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Prevention: Environmental and Technological Strategies - Social Reaction And Offensible Space

urban crime offenses police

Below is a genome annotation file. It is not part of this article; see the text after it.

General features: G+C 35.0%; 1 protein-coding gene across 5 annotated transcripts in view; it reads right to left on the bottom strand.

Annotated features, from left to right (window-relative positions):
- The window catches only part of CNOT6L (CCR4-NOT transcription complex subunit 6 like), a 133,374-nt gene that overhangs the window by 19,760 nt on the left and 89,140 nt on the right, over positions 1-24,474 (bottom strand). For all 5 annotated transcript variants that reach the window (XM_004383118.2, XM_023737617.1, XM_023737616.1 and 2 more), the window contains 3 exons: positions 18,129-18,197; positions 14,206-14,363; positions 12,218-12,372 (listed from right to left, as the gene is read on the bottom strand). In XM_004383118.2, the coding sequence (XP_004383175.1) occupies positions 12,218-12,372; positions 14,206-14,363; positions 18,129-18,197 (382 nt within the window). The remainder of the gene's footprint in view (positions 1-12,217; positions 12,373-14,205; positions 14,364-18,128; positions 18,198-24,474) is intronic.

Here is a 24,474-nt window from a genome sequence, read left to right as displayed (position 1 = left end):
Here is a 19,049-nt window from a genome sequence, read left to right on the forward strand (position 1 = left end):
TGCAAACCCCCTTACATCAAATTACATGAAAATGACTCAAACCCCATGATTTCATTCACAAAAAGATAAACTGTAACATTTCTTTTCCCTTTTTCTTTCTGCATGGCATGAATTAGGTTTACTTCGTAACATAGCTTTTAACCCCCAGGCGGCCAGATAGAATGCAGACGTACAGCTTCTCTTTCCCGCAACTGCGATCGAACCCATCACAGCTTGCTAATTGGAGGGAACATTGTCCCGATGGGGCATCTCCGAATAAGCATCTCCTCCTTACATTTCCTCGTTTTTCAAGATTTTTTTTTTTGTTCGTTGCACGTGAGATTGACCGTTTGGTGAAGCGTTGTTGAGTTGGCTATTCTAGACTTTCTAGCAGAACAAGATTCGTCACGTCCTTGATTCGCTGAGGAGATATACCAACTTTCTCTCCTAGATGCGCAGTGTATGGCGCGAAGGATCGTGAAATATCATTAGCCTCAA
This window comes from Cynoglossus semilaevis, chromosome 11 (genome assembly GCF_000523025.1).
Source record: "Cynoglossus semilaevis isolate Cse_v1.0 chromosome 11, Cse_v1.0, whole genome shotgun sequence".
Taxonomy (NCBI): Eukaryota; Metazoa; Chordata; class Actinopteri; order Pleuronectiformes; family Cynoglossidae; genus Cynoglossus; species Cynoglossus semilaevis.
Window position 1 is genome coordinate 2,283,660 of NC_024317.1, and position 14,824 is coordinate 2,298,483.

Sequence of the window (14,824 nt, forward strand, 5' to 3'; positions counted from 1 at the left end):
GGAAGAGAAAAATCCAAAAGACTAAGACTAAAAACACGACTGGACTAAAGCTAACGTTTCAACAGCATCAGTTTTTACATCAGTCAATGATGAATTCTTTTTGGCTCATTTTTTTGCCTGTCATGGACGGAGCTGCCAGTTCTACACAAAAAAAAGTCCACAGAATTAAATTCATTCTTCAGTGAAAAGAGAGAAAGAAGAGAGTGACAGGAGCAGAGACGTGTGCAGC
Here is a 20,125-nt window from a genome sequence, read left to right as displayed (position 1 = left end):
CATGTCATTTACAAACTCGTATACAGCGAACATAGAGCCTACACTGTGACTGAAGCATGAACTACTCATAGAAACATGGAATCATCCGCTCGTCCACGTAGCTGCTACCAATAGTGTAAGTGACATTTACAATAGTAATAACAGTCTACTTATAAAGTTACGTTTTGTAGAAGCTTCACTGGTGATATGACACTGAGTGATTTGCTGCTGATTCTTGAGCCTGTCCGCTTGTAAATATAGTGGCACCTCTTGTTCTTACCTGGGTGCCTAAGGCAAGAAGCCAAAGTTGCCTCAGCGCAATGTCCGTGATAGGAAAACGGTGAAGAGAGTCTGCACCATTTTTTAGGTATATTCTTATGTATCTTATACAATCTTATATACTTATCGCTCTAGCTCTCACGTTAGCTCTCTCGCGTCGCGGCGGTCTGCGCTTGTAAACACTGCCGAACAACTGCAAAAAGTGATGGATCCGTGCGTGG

Disorganization theory and the opportunity-constraint argument suggest that the built environment can reduce community control and inflate crime rates. Directly opposed to this, a social reaction perspective alerts us to the possibility that variation in official rates of crime and delinquency may measure different patterns of enforcement and recording of offenses more than in patterns of criminal behavior. In the case of the physical environment, the likelihood of detection, apprehension, and recording of offenses may be higher in some locations than in others. Rather than seeing cities as places to commit crime with impunity, then, the reaction perspective suggests that because of their high density and more extensive surveillance, urban areas may actually increase the likelihood of criminal activity being detected and apprehended than in the countryside. Although many urban neighborhoods may look disorganized, especially to middle-class social scientists, the communities which they contain may be alive and well, with strong patterns of surveillance and intervention. Moreover, police are more likely to patrol high-density areas and detect any offenses that occur within them. Juveniles in high-density locations in urban areas corroborate this by reporting higher levels of police contact than do adolescents in low-density neighborhoods (Hagan, Gillis, and Chan). This may also occur on the macro level. Historically, the ratio of police to population is higher in urban than in rural areas (Gillis, 1989). Further, bureaucratized urban police forces are more likely to process and record the offenses that they detect than are their rural counterparts. Between increased informal surveillance of residents and formal control of urban policing, then, higher official rates of crime in cities may reflect heightened bureaucracy more than higher rates of criminal activity. Thus, a feedback model may best capture the relationship between crime and space.

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